How to deal with distractions when working from home
One of the big challenges for people working from home are the distractions.
We know there are plenty of distractions at the office, but at home they are different, and you need to adapt to these while also adjusting to working in the home environment.
It may not be a colleague interrupting, but it could be a child asking for your attention. It might not be phones ringing, but it could be next door's DIY project. One of the biggest distractions of all is of course, our smart phones.
If you're new to working from home, these distractions can be even more stimulating. Rather than being background noise, they become intrusive, and where there's a distraction, there can be procrastination.
Start with clarity
Get clear on your goals and priorities so that you are less likely to succumb to any potential distractions. With a firm idea of what you are meant to be doing and what you need to work on, it is easier to maintain focus and stay motivated.
In the long-term, we can gain real clarity on future goals through simply taking action and learning.
In the short-term, it is helpful to prioritise your tasks so you are not left with an overwhelming to-do list. Understand which ones are most important and the steps needed to achieve them so that you have a clear action plan.
Time Management for distractions
Scheduling makes things real. When something is written into the diary, you are much more likely to focus on that task.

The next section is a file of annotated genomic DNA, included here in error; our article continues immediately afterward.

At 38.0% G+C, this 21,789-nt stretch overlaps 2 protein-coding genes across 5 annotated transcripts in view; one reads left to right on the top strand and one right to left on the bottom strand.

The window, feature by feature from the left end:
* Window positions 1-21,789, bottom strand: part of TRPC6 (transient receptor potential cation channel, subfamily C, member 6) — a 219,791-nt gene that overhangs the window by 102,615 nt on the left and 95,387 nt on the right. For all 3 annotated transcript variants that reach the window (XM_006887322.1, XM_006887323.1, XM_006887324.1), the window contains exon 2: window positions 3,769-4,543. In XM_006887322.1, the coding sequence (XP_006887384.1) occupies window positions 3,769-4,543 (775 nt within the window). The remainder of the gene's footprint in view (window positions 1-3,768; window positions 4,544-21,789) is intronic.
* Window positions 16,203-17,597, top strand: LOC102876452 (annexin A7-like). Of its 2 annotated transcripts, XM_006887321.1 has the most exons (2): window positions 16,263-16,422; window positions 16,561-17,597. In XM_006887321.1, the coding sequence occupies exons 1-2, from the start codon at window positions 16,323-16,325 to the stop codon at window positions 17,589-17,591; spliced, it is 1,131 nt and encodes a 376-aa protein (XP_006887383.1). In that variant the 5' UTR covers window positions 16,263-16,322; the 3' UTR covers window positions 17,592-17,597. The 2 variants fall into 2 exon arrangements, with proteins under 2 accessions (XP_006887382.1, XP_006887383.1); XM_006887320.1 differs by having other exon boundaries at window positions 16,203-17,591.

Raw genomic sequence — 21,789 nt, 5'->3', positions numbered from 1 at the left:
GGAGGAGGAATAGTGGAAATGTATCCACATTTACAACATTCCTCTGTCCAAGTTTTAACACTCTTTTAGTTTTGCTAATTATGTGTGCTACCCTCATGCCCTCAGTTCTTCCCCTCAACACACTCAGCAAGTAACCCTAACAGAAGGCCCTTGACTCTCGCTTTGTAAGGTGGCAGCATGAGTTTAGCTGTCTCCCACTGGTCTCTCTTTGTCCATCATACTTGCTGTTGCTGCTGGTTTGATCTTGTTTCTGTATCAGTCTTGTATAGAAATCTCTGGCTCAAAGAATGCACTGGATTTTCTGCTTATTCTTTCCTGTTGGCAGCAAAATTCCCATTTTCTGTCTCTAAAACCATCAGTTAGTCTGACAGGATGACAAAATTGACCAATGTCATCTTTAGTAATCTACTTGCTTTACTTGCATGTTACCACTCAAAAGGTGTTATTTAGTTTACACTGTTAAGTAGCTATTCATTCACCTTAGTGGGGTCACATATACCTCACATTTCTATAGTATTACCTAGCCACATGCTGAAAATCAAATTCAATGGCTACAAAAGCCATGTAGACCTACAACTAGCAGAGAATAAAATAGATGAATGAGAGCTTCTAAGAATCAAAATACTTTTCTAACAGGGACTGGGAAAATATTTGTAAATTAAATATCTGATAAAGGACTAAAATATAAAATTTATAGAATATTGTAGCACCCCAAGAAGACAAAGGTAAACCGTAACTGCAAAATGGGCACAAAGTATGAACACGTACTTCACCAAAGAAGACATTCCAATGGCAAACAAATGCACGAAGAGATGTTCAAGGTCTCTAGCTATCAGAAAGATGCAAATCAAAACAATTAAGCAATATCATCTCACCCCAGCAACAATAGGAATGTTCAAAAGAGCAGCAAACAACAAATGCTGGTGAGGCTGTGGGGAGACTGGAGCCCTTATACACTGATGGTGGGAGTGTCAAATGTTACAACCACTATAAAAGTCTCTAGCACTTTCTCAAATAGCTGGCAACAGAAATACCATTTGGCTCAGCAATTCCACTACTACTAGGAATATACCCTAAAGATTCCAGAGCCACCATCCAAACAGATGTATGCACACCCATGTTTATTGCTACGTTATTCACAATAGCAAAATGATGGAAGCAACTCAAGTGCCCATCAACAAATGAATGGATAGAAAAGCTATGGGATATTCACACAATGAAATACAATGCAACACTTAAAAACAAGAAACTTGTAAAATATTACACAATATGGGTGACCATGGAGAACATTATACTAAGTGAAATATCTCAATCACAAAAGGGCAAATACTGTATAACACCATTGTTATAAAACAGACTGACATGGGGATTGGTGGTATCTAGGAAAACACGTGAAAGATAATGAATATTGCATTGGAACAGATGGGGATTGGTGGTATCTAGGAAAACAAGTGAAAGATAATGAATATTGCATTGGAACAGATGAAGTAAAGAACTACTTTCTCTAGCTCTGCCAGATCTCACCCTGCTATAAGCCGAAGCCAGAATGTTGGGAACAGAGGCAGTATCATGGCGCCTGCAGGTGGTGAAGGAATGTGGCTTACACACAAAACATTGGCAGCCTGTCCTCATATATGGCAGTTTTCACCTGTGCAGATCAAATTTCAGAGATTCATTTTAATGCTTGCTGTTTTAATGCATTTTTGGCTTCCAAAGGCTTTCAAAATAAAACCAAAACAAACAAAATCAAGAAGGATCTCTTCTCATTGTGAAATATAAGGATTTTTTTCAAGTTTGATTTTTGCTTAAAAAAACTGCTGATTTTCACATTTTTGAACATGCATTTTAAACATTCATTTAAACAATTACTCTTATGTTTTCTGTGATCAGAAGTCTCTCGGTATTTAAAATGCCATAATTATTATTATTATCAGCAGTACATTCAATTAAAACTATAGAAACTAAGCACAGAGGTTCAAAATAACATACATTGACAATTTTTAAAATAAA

A method such as time-blocking gives you a structure to follow in your day so you know exactly what you are meant to be working on. This means you are less likely to be distracted. Importantly, remember to block breaks and space between tasks so that you are re-energised each time.
If you find you need a short sharp burst of focus just to get started or do something small, techniques such as the Pomodoro method can help. Giving yourself a time limit helps keep you laser focused on the task.
Communication to help cope with distractions
Children and family members are often a replacement for colleagues when it comes to distractions when working from home.
Setting clear boundaries, such as notes on the door, and discussing your schedule can be helpful so they understand when you are not to be disturbed.
Communication is really important. You need to be able to communicate your needs and also that you are not rejecting them, you just need time to concentrate. With children, it is really helpful to spend quality time with them first so they feel satisfied and are less likely to pester. Discuss something you can do together after you have finished your task as well so there is something to look forward to.
Remember what you are communicating to yourself as well. Positive messages about how you will get things done and how you intend to be focused are helpful. More so than the messaging where you tell yourself you always get distracted and you're no good at time keeping.
Switch off to switch on
Your phone can be one of the biggest distractions. From social media and email to all the app notifications, it can be a constant source of temptation. When you need to focus, turn off your notifications and switch alarms and calls to silent.
Out of sight is out of mind so try moving your phone away from your desk and give yourself the best chance to work undistracted.
When working at your computer, close any unnecessary browser tabs on your desktop, including email, as these can also prove distracting and cause you to lose focus.
Apps to help you cope with distractions
While it is often recommended to put the phone away, you can also make use of the technology to help you stay on track. Certain apps can help you stay focused and importantly, encourage you not to touch your phone. Some apps will turn it into a game where you grow a tree or create a garden while you work.
By Louise Goss, Founder of The Homeworker